Enantiodromia: Modernity in extremis
I’ve heard the name Paul Verhaeghe before. I can’t recall where I heard the name, but Mr. Verhaeghe has an article in today’s Guardian about the psychological ravages of neo-liberalism entitled “Neo-liberalism has brought out the worst in us”. It seems appropriate to bring it to your attention as it follows closely on what I wrote a few days ago on “Late Modern Schizophrenia”, or earlier in “The Ravages of the New Normal“.
This kind of medical model approach to the social phenomena of Late Modernity recalls the Canadian made documentary The Corporation. It is actually a good development when we start to think in terms of health and illness rather than moralising in terms of “good and evil” matters that are actually issues of well-being or sickness, or of wounding and healing, or dis-integrative and integrative.
I want, however, to interpret and re-interpret Mr. Verhaeghe’s observations on the dynamics of neo-liberalism further, as an example of that process of “enantiodromia“, formally named as such by another psychoanalyst Carl Jung after the philosopher Heraclitus. Enantiodromia, as discussed previously, describes reversal of action at the extremity or the “coincidence of opposites” (coincidentia oppositorum) at the limit. Enantiodromia is characteristic of the ironic or the hybristic.
Many of William Blake’s Proverbs of Hell are, in fact, illustrative of the process of enantiodromia or reversal in extremis,
“If the fool would persist in his folly he would become wise”
“The road of excess leads to the palace of wisdom”
“Excess of sorrow laughs. Excess of joy weeps.”
Nietzsche’s succinct formula for nihilism, “all higher values devalue themselves”, also describes the dynamic of enantiodromia, which we can also describe in terms of “revenge effect”, “unintended consequence”, “reversal of fortune”, “blowback”, “perverse outcome”, and so on — the self-negation of an act at the extremity or limit. Here by “in extremis” or limit I mean an aged civilisation and its consciousness structure (psychodynamics) that has reached the absolute limit of its capacity and then starts to undergo its own self-negation. The act begins to devour itself. The unity of the consciousness structure begins to negate itself.
Thus, when I say that presently the “pursuit of rational self-interest” has become indistinguishable from the irrational pursuit of self-destruction and identical with it, I am describing the process of enantiodromia as something typical of aged civilisations which have overreached the limit of their possibilities for further articulation or elaboration, which we call “expansion” or “growth”.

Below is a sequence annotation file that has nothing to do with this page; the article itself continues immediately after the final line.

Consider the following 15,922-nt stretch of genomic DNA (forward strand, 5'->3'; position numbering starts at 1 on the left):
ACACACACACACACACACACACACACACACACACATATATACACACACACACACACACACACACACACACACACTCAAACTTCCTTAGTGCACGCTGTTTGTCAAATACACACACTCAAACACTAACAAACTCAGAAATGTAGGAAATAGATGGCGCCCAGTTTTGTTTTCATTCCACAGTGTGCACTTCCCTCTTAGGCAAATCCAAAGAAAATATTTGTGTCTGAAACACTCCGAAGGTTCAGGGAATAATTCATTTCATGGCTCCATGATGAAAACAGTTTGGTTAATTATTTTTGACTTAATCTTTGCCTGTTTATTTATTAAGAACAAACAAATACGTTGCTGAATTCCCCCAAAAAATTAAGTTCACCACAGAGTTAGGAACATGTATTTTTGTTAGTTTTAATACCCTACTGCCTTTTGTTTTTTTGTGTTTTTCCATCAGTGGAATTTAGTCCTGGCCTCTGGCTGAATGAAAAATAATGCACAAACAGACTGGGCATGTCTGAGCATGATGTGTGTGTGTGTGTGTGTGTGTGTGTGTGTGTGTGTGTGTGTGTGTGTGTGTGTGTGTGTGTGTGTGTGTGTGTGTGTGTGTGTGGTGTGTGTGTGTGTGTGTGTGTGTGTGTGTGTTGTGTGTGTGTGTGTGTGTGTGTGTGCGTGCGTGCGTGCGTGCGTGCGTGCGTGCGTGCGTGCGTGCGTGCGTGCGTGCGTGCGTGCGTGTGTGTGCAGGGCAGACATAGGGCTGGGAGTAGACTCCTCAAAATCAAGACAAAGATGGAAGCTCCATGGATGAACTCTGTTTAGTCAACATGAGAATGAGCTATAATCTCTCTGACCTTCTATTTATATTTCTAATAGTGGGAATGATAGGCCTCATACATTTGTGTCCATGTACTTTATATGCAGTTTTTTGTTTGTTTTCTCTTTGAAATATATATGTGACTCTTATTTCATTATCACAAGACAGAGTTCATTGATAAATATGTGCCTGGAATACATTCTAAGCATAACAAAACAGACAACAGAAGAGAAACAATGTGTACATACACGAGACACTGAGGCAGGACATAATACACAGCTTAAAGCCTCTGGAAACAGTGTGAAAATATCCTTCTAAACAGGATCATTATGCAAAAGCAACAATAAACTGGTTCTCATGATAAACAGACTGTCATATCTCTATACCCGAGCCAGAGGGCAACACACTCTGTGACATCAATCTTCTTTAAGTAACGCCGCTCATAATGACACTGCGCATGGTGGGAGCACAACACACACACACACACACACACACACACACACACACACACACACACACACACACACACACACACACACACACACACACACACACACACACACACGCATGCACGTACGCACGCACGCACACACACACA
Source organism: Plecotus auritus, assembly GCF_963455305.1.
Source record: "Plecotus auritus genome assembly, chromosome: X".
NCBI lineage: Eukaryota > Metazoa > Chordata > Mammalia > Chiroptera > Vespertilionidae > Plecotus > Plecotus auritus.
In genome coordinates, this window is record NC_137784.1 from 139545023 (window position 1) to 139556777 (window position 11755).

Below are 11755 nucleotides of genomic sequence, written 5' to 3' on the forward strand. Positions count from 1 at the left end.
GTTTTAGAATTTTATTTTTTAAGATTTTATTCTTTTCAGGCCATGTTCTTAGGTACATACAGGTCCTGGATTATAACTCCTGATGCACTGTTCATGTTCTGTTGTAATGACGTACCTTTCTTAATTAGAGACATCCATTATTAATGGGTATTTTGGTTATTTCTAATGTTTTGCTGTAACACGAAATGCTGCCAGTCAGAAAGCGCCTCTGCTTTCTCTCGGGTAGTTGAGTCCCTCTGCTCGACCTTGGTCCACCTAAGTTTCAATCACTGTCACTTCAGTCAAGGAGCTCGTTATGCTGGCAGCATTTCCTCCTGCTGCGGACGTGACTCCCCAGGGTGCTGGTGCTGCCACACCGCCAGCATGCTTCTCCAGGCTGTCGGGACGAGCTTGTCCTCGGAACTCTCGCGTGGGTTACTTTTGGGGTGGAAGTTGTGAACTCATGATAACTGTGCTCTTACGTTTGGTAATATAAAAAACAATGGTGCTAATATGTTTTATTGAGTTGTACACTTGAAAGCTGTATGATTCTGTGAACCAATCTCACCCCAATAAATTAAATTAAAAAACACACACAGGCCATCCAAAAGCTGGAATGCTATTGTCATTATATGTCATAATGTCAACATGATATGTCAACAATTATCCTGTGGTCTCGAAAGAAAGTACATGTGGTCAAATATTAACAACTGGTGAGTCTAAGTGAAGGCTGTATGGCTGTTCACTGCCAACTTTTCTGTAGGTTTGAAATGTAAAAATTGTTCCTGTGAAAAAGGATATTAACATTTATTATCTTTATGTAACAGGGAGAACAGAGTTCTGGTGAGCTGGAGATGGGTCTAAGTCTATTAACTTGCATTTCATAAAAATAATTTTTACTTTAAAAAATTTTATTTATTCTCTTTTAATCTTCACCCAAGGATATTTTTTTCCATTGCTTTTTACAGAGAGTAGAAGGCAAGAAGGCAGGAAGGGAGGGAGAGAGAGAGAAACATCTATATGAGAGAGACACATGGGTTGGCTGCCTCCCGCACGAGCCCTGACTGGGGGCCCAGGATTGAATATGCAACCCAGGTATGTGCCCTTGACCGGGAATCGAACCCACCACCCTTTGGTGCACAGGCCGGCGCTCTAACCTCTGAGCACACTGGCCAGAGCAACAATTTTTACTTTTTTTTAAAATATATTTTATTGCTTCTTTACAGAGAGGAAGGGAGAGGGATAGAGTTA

This Heidegger sensed as his despair of reason to save us. This H.G. Wells referred to as “Mind at the End of Its Tether”. This Nietzsche knew as our “two centuries of nihilism” and the devaluation of values… the exhaustion and breakdown of the mental-rational consciousness structure in development since the Renaissance, and even earlier — what Rosenstock-Huessy refers to as “the Greek Mind”. That’s the real meaning of Mr. Fukuyama’s “end of history”. So, I turn Mr. Fukuyama on his head.
This is what Mr. Verhaeghe is saying in his article, essentially — the presumption of neo-liberalism is that the principle of the pursuit of rational self-interest (despite irruptions of “irrational exuberance” or bubbles as market jargon has it) is a sure and certain guide to health and happiness and freedom, yet it is actually generating the opposite outcome. This self-negation or self-contradiction is typical of civilisations approaching breakdown and collapse. Their purposes are finally frustrated.
It is not coincidence that the “democratic deficit” grows apace with the expansion of neo-liberalism, “counter-intuitively”, as they say. It is enantiodromia. One may say the same for the dynamics of globalisation in general — the process which was enacted and expected to unite and “integrate” the globe is having the exact opposite outcome, as secessionist, separatist, nationalist movements and wars on the peripheries frustrate the dynamics of globalisation, something also “counter-intuitive” that Amy Chua puzzled over in her book World on Fire, but which she failed to understand, much as Fukuyama also failed to understand in what perverse way his “end of history” was actually, and ironically, true.
So, when I speak of “Late Modern Schizophrenia”, this schizophrenic condition is the expression within the mental-rational consciousness structure of the self-negating and self-contradicting action of enantiodromia itself, which is but another interpretation of the karmic law of action and reaction. This is not really a moral issue so much as a mental-health issue — the disintegration of the consciousness structure that has characterised the Modern Era. We have become this self-negating process of enantiodromia.
As The Boss, Mr. Springsteen, says there’s “darkness on the edge of town”, and that’s what Mr. Ki-Moon, the UN Secretary General also sees when he speaks of our “darkening horizons”. Our schizophrenia is the crucible of our own self-negation, which Nietzsche already foresaw, and which Robert Louis Stevenson also foresaw in his Jekyll-and-Hyde parable. We have become this same process of enantiodromia. We now embody its dynamic of self-contradiction, which to others looks like hypocrisy, but which is really the self-contradictory dynamic of enantiodromia in action.
And the only question is, whether we can master it or whether it will master us, whether we can outrun it or whether it will finally run us down. This is the issue of “integral consciousness” and of our intuitions about the “quantum leap”, which has become a kind of metaphor for our own self-overcoming and self-transcendence.